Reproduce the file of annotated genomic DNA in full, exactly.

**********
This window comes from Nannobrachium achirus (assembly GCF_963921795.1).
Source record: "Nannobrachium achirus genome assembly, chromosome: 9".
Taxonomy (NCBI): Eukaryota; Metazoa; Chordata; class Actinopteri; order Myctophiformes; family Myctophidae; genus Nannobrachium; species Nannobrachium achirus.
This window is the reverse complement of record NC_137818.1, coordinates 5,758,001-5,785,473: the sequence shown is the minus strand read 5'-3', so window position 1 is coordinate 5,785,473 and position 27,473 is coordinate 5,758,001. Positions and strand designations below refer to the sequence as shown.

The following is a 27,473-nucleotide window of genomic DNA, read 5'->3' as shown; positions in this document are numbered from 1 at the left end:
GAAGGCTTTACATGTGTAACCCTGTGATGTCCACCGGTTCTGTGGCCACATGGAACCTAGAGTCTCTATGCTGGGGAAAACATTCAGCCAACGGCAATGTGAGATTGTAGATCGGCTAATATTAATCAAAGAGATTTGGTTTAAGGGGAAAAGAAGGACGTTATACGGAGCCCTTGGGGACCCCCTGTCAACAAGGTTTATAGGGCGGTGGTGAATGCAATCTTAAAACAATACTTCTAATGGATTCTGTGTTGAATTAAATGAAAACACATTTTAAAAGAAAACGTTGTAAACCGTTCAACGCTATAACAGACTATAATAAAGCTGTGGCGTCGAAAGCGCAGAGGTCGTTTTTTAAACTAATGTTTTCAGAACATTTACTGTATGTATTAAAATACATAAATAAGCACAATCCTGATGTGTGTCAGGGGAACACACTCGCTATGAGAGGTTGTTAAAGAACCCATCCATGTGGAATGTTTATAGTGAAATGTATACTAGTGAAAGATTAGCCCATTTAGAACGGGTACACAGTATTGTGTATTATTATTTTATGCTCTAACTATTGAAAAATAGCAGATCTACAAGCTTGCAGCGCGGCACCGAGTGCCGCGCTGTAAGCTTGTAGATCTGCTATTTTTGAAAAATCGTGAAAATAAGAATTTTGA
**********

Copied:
This window comes from Nannobrachium achirus (assembly GCF_963921795.1).
Source record: "Nannobrachium achirus genome assembly, chromosome: 9".
Taxonomy (NCBI): Eukaryota; Metazoa; Chordata; class Actinopteri; order Myctophiformes; family Myctophidae; genus Nannobrachium; species Nannobrachium achirus.
This window is the reverse complement of record NC_137818.1, coordinates 5,758,001-5,785,473: the sequence shown is the minus strand read 5'-3', so window position 1 is coordinate 5,785,473 and position 27,473 is coordinate 5,758,001. Positions and strand designations below refer to the sequence as shown.

The following is a 27,473-nucleotide window of genomic DNA, read 5'->3' as shown; positions in this document are numbered from 1 at the left end:
GAAGGCTTTACATGTGTAACCCTGTGATGTCCACCGGTTCTGTGGCCACATGGAACCTAGAGTCTCTATGCTGGGGAAAACATTCAGCCAACGGCAATGTGAGATTGTAGATCGGCTAATATTAATCAAAGAGATTTGGTTTAAGGGGAAAAGAAGGACGTTATACGGAGCCCTTGGGGACCCCCTGTCAACAAGGTTTATAGGGCGGTGGTGAATGCAATCTTAAAACAATACTTCTAATGGATTCTGTGTTGAATTAAATGAAAACACATTTTAAAAGAAAACGTTGTAAACCGTTCAACGCTATAACAGACTATAATAAAGCTGTGGCGTCGAAAGCGCAGAGGTCGTTTTTTAAACTAATGTTTTCAGAACATTTACTGTATGTATTAAAATACATAAATAAGCACAATCCTGATGTGTGTCAGGGGAACACACTCGCTATGAGAGGTTGTTAAAGAACCCATCCATGTGGAATGTTTATAGTGAAATGTATACTAGTGAAAGATTAGCCCATTTAGAACGGGTACACAGTATTGTGTATTATTATTTTATGCTCTAACTATTGAAAAATAGCAGATCTACAAGCTTGCAGCGCGGCACCGAGTGCCGCGCTGTAAGCTTGTAGATCTGCTATTTTTGAAAAATCGTGAAAATAAGAATTTTGA